“Patriarchal blessings contemplate an inspired declaration of the lineage of the recipient and, when so moved upon by the Spirit, an inspired and prophetic statement of the life mission of the recipient, together with such blessings, cautions and admonitions as the patriarch may be prompted to give for the accomplishment of such life’s mission, it being always made clear that the realization of all promised blessings is conditioned upon faithfulness to the gospel of our Lord, whose servant the patriarch is” (First Presidency Letter to stake presidents, 28 June 1958).

Each patriarchal blessing is unique because every child of God is unique. I hope learning that patriarchal blessings are uniquely designed for each individual and not simply lists of the same life events stated in different ways brings comfort to you.

What does the Lord focus on in your blessing? How can having a different focus from your wife bring greater acknowledgment of your strengths and talents?

In closing, I wanted to mention a beautiful statement by then Elder Russell M. Nelson.  In April of 2000, the First Presidency and Quorum of Twelve Apostles shared a video presentation where each of them shared brief testimonies.  Elder Nelson chose to focus his message on the Abrahamic covenant.  This covenant applies to you as a member of the House of Israel and seed of Abraham.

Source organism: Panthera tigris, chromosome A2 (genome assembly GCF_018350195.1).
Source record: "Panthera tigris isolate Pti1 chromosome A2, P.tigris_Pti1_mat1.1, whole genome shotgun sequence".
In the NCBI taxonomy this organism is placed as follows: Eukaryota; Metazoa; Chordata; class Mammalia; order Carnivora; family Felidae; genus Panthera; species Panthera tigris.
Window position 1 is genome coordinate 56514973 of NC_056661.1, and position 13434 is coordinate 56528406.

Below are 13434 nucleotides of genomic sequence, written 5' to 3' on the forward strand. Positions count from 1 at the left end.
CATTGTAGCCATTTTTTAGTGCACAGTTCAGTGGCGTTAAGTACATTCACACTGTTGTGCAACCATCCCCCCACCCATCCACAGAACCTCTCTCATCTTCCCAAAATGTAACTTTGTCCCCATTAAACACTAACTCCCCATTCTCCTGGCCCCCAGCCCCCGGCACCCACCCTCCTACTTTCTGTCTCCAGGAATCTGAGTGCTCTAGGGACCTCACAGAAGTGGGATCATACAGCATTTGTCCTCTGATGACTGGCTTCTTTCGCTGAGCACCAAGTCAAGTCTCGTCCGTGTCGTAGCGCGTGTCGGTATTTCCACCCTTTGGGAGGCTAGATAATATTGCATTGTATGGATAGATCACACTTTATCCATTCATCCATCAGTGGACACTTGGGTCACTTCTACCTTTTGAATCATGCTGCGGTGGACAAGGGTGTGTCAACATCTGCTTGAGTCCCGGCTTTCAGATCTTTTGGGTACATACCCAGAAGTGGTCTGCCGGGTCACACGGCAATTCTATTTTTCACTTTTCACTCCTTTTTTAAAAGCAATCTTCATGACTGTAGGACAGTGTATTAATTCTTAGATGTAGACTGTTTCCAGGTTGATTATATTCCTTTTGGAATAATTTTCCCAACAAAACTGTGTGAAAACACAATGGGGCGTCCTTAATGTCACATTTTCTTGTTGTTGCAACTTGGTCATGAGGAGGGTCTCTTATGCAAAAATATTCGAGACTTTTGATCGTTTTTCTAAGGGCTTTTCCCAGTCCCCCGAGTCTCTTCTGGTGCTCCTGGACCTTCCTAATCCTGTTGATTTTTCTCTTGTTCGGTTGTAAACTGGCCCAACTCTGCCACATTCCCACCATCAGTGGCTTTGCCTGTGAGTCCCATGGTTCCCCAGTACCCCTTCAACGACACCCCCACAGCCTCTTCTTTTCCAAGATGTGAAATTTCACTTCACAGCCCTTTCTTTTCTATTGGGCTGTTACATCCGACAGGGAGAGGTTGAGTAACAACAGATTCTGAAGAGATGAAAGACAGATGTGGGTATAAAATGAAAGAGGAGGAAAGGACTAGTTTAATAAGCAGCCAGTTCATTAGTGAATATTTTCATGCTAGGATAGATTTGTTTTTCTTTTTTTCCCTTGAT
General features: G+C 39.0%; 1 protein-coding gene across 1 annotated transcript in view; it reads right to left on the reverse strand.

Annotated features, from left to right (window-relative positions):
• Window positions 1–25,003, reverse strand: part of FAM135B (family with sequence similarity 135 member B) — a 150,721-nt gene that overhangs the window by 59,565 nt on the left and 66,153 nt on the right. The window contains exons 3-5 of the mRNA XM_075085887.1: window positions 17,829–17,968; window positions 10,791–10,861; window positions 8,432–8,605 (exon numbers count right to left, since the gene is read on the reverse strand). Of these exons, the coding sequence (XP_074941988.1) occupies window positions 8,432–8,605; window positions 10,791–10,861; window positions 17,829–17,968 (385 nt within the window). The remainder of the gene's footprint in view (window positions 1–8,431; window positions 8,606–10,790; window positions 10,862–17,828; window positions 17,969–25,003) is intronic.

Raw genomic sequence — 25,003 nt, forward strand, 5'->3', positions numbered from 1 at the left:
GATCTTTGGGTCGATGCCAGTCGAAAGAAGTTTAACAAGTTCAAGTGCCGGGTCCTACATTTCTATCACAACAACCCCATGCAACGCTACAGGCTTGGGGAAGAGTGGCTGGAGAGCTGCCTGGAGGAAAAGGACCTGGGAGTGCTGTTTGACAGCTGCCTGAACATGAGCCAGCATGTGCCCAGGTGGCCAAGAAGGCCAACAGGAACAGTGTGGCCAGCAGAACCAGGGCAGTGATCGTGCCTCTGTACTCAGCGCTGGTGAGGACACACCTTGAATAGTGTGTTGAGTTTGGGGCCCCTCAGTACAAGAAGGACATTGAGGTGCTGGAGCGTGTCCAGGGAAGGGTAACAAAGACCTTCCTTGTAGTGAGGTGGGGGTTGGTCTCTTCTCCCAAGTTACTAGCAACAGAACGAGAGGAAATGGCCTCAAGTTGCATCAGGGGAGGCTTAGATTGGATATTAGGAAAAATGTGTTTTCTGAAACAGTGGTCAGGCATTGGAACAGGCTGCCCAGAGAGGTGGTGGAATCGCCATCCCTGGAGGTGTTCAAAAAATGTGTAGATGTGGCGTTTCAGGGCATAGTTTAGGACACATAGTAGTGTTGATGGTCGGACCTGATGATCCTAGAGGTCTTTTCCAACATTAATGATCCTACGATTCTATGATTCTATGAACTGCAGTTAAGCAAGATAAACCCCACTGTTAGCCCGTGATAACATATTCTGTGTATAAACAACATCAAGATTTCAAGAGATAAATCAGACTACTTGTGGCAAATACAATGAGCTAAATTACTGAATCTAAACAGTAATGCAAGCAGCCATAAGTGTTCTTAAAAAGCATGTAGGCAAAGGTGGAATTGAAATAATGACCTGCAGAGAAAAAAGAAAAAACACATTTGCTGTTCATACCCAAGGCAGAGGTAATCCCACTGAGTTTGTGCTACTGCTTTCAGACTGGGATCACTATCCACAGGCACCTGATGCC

In 1843 the Lord declared to the Prophet Joseph Smith that “Abraham received promises concerning his seed, and of the fruit of his loins—from whose loins ye are. … This promise is yours also, because ye are of Abraham” (D&C 132:30–31).

 

Brothers and sisters, you may also claim the supernal blessings promised to the faithful lineage of Abraham. The Lord explained that blessings and responsibilities of His priesthood are yours because of your faith, works, and lineage—the lineage declared in your patriarchal blessings. You “are lawful heirs,” He said. “Your life and the priesthood have remained, and must needs remain through you and your lineage” (D&C 86:9–10).

 

The ultimate blessings of the Abrahamic covenant are conferred in holy temples. These blessings allow us to come forth in the First Resurrection and inherit thrones, kingdoms, powers, principalities, and dominions, to our “exaltation and glory in all things” (D&C 132:19). The fulfillment of the ancient Abrahamic covenant is feasible only because of the Lord Jesus Christ. It is He who has made it possible for us to dwell with God, with Him, and with our families eternally.

Even if you’ve never received a patriarchal blessing or even if your patriarchal blessing doesn’t mention resurrection, the Lord through prophets and covenants explains that rising in the first resurrection is available to all who make and keep eternal covenants. Because of Jesus Christ, this truth is a reality we can rely on and strive toward.

Take comfort in all of the Lord’s promises to you,

 

Gramps